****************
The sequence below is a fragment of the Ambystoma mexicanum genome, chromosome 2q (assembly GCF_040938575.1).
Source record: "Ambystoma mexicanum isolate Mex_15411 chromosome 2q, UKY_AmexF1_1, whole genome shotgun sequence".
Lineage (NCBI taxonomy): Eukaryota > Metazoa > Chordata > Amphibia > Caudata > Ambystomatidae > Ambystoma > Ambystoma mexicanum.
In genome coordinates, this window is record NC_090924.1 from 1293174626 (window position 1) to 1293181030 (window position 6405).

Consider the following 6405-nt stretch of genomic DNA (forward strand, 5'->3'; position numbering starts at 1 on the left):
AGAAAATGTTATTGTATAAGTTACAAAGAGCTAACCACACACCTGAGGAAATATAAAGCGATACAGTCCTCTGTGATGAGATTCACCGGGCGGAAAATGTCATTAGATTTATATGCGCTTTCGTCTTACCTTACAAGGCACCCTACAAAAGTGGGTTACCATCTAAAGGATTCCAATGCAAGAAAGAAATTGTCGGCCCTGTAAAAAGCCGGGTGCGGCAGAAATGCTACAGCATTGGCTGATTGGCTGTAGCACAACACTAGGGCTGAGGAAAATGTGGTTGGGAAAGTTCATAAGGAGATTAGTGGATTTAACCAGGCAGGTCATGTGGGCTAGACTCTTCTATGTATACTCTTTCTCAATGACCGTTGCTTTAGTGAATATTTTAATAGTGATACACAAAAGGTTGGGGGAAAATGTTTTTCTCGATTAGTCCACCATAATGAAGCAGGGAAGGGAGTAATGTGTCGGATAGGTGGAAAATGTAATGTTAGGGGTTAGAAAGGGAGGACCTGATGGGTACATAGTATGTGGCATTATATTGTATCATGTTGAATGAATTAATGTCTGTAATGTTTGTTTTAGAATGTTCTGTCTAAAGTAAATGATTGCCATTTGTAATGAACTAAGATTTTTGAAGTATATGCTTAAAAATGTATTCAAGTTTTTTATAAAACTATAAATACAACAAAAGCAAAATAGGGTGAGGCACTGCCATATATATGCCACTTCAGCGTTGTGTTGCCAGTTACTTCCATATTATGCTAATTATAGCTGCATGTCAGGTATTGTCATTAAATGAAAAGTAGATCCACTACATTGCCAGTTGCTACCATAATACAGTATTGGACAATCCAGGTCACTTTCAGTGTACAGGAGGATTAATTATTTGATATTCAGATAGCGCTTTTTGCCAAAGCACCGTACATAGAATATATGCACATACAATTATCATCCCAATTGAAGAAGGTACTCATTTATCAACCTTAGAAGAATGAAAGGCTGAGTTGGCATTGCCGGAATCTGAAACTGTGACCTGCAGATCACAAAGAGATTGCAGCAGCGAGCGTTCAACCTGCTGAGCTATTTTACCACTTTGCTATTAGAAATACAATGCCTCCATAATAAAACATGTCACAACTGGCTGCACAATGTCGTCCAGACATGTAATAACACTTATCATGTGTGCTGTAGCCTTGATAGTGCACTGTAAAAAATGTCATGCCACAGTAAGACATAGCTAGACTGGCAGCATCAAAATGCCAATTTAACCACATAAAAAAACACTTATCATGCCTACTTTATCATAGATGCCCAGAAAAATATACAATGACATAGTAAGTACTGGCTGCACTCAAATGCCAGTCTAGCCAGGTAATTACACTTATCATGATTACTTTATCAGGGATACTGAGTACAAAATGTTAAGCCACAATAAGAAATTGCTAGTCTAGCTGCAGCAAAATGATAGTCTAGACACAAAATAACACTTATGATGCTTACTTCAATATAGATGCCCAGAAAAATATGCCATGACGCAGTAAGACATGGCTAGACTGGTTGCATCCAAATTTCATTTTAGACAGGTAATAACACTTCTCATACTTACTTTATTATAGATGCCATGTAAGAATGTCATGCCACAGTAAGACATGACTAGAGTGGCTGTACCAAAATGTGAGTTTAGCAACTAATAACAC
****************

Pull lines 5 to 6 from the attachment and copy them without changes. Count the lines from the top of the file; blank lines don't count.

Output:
Consider the following 6405-nt stretch of genomic DNA (forward strand, 5'->3'; position numbering starts at 1 on the left):
AGAAAATGTTATTGTATAAGTTACAAAGAGCTAACCACACACCTGAGGAAATATAAAGCGATACAGTCCTCTGTGATGAGATTCACCGGGCGGAAAATGTCATTAGATTTATATGCGCTTTCGTCTTACCTTACAAGGCACCCTACAAAAGTGGGTTACCATCTAAAGGATTCCAATGCAAGAAAGAAATTGTCGGCCCTGTAAAAAGCCGGGTGCGGCAGAAATGCTACAGCATTGGCTGATTGGCTGTAGCACAACACTAGGGCTGAGGAAAATGTGGTTGGGAAAGTTCATAAGGAGATTAGTGGATTTAACCAGGCAGGTCATGTGGGCTAGACTCTTCTATGTATACTCTTTCTCAATGACCGTTGCTTTAGTGAATATTTTAATAGTGATACACAAAAGGTTGGGGGAAAATGTTTTTCTCGATTAGTCCACCATAATGAAGCAGGGAAGGGAGTAATGTGTCGGATAGGTGGAAAATGTAATGTTAGGGGTTAGAAAGGGAGGACCTGATGGGTACATAGTATGTGGCATTATATTGTATCATGTTGAATGAATTAATGTCTGTAATGTTTGTTTTAGAATGTTCTGTCTAAAGTAAATGATTGCCATTTGTAATGAACTAAGATTTTTGAAGTATATGCTTAAAAATGTATTCAAGTTTTTTATAAAACTATAAATACAACAAAAGCAAAATAGGGTGAGGCACTGCCATATATATGCCACTTCAGCGTTGTGTTGCCAGTTACTTCCATATTATGCTAATTATAGCTGCATGTCAGGTATTGTCATTAAATGAAAAGTAGATCCACTACATTGCCAGTTGCTACCATAATACAGTATTGGACAATCCAGGTCACTTTCAGTGTACAGGAGGATTAATTATTTGATATTCAGATAGCGCTTTTTGCCAAAGCACCGTACATAGAATATATGCACATACAATTATCATCCCAATTGAAGAAGGTACTCATTTATCAACCTTAGAAGAATGAAAGGCTGAGTTGGCATTGCCGGAATCTGAAACTGTGACCTGCAGATCACAAAGAGATTGCAGCAGCGAGCGTTCAACCTGCTGAGCTATTTTACCACTTTGCTATTAGAAATACAATGCCTCCATAATAAAACATGTCACAACTGGCTGCACAATGTCGTCCAGACATGTAATAACACTTATCATGTGTGCTGTAGCCTTGATAGTGCACTGTAAAAAATGTCATGCCACAGTAAGACATAGCTAGACTGGCAGCATCAAAATGCCAATTTAACCACATAAAAAAACACTTATCATGCCTACTTTATCATAGATGCCCAGAAAAATATACAATGACATAGTAAGTACTGGCTGCACTCAAATGCCAGTCTAGCCAGGTAATTACACTTATCATGATTACTTTATCAGGGATACTGAGTACAAAATGTTAAGCCACAATAAGAAATTGCTAGTCTAGCTGCAGCAAAATGATAGTCTAGACACAAAATAACACTTATGATGCTTACTTCAATATAGATGCCCAGAAAAATATGCCATGACGCAGTAAGACATGGCTAGACTGGTTGCATCCAAATTTCATTTTAGACAGGTAATAACACTTCTCATACTTACTTTATTATAGATGCCATGTAAGAATGTCATGCCACAGTAAGACATGACTAGAGTGGCTGTACCAAAATGTGAGTTTAGCAACTAATAACAC